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ISO 13320 pdf ree download

ISO 13320-2020 pdf ree download.Particle size analysis – Laser diffraction methods.
4 Principle
4.1 General
The laser diffraction or scattering technique’) for the determination of particle size distributions, PSDs, is based upon the phenomenon that the angular distribution of the intensity of scattered light by a particle (scattering pattern) is dependent on the particle size. When the scattering is from a cloud or ensemble of particles the intensity of scattering for any given size class is related to the number of particles and their optical properties, present in that size classilLfl.
A test sample, dispersed at an adequate concentration in a suitable liquid or gas, is passed through the beam of a monochromatic light source, usually a laser. The light scattered by the particles, at various angles, is measured by an array of photo detectors. The numerical values from each detector are recorded for subsequent analysis. Within certain limits, such as of particle concentration in measuring zone, the scattering pattern of an ensemble of particles is identical to the sum of the individual scattering patterns of all particles. The theoretical scattering patterns of unit volumes of particles in selected size classes are used to build a matrix and together with a mathematical procedure are used to solve the inverse problem, providing a volumetric particle size distribution (PSD), iterated to provide a best fit to the measured scattering patterniThl.
4.2 Theory
The theoretical scattering pattern of a single spherical homogeneous particle Is given by Mie-theory in generall4l. If the particle size is relatively large (in terms of size parameter, a = it x nm/A> 10) and is opaque, Fraunhofer diffraction theory is available only for small angle forward scatteringl4Hl. The Fraunhofer approximation is an analytical method that does not require the optical properties of the material.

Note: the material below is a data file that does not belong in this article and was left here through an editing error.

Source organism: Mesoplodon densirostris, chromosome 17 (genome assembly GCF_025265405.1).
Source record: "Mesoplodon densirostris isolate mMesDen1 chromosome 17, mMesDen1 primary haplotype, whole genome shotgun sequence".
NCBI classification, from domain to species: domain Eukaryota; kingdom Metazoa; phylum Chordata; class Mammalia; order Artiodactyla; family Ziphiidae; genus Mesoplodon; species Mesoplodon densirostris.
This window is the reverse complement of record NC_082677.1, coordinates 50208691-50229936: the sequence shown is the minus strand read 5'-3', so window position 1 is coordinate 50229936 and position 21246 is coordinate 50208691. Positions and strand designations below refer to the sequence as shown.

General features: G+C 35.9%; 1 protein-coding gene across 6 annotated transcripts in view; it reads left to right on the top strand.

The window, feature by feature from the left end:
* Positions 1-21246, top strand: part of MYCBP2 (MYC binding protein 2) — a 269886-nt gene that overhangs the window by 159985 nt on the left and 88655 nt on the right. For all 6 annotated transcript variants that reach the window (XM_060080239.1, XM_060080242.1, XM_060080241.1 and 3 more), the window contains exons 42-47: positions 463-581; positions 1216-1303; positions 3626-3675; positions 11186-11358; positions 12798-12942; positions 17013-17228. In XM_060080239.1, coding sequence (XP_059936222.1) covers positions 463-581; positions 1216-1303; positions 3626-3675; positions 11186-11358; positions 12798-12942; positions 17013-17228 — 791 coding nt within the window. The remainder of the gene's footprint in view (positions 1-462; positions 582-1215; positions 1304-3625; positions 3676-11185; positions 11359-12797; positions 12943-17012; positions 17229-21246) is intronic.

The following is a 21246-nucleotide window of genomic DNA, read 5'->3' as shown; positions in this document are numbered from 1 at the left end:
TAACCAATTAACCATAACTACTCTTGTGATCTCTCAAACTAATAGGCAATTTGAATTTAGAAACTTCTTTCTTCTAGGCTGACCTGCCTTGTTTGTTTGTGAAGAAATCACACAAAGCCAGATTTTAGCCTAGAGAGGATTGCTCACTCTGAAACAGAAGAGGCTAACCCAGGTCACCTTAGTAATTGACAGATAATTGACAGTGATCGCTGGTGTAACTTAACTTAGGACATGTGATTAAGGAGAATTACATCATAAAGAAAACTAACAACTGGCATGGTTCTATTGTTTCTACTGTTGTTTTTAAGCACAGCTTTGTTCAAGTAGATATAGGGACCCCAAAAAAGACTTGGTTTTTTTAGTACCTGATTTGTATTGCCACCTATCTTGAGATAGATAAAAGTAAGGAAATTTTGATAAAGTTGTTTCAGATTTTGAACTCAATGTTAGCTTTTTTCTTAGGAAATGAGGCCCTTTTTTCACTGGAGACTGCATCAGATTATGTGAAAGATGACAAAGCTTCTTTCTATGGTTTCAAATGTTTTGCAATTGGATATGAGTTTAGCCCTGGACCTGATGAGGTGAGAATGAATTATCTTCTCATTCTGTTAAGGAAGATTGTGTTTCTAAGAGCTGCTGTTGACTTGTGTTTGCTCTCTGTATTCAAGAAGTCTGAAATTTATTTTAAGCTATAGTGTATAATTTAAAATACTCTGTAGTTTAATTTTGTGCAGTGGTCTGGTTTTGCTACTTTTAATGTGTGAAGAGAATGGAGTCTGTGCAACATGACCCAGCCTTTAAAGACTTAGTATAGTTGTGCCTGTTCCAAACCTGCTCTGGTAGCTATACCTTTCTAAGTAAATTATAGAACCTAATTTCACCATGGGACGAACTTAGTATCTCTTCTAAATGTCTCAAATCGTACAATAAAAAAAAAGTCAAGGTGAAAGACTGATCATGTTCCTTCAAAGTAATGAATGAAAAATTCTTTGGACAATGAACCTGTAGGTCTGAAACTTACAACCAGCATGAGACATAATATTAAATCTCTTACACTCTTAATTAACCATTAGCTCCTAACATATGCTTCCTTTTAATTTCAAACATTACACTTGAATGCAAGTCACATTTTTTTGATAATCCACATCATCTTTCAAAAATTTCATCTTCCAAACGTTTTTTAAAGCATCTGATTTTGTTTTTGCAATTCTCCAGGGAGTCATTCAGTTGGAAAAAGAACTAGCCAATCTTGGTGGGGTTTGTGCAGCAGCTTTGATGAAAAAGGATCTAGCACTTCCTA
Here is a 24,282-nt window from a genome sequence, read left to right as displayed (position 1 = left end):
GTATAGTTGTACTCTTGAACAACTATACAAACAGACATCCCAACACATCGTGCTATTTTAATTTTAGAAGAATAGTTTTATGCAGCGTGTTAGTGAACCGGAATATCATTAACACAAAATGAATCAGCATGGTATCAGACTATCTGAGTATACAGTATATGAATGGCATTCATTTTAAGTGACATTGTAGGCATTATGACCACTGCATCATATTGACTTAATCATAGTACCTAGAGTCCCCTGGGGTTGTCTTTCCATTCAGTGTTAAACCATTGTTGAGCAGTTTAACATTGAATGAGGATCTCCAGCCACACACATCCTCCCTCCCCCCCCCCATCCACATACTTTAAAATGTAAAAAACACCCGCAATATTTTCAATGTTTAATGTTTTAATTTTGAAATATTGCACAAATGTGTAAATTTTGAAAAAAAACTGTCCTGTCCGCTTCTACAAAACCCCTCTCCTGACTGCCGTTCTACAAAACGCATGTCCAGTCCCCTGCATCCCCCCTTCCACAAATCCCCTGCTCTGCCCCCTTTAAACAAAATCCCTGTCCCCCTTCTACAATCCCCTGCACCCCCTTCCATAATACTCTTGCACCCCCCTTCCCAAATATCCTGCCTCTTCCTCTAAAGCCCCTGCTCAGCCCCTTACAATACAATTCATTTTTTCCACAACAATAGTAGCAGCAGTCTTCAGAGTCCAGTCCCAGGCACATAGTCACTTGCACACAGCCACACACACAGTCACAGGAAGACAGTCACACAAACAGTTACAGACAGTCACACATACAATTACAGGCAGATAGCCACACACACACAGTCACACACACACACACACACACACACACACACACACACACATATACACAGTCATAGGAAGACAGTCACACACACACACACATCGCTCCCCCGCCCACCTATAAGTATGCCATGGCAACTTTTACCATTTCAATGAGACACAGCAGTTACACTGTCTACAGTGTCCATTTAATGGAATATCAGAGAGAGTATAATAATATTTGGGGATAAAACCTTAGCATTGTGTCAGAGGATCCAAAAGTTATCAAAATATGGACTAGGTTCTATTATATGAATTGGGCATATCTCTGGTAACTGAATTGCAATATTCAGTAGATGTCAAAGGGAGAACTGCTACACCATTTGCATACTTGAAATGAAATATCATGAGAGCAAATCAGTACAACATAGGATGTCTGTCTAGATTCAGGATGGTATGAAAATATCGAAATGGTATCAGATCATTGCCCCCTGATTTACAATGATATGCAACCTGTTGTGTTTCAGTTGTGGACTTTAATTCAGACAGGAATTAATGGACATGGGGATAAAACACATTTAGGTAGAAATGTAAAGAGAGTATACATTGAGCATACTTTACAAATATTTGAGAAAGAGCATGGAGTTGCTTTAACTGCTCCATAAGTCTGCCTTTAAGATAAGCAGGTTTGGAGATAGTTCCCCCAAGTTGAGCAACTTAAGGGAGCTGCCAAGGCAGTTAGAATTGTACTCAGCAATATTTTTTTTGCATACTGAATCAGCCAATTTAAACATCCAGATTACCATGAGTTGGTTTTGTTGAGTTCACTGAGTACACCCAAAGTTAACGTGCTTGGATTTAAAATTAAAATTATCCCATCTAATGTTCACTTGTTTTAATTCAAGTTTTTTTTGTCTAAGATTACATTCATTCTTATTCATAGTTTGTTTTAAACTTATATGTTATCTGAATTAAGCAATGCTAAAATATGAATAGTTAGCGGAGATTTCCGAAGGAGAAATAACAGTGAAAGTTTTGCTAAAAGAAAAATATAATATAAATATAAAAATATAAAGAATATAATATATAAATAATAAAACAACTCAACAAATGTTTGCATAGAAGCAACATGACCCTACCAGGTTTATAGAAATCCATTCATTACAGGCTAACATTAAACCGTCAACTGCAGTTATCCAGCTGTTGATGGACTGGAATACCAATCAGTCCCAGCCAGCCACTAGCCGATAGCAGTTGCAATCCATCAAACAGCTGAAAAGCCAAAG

Some other theoretical approximations are available for numerical realization of the Mie-theory, and these are called optical models in general. Choosing a relevant optical model for the inverse problem to yield a proper PSD is important.
Laser diffraction records the scattering pattern from the particles presented. This composite pattern is converted to a size distribution of spherical particles that would provide the same composite scattering pattern using an appropriate optical model and data inversion routine. It therefore provides a size distribution of laser diffraction equivalent spheres. If the test sample is not spherical, the same basic procedure is used and the resulting size distribution is formed. Thus, PSD’s for non-spherical particles
1) Early instruments had very limited computer capacity and were restricted to using a laser with Fraunhofer
Diffraction. Often a model form of particle size distribution was iterated to fit the scattering data. The term Laser
Diffraction rapidly became the dominant descriptor. This has continued despite the technique having advanced to
use different light sources and more sophisticated optical theories and data analysis.
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ISO 13320:2020(E)
are likely to be different from other particle sizing techniques measuring the same material. The details of the theory are given in Annex A.
4.3 Typical instrument and optical arrangement
The system consists of a monochromatic light source, sample feeder, optical system, light detectors, and control-calculation device. To extend the applicable range of particle size and its analysis, multiple light sources, additional light detecting systems and related optical systems can be used.
The light source is typically a laser or other narrow-wavelength source to generate a monochromatic beani. This is followed by a beam-processing unit producing an extended and nearly ideal, Gaussian distributed beam to illuminate the dispersed particles. The illuminating light beam passes through the measuring zone of the optical system.
A computer is used to control the measurement, to store and to process the data, and to solve the inversion problem from the data of the detected signals to the particle size distribution. It may provide automated instrument operation.
T’pical diagrams of the set-up of laser diffraction/scattering Instruments are given in Figures ito 4.ISO 13320 pdf download.

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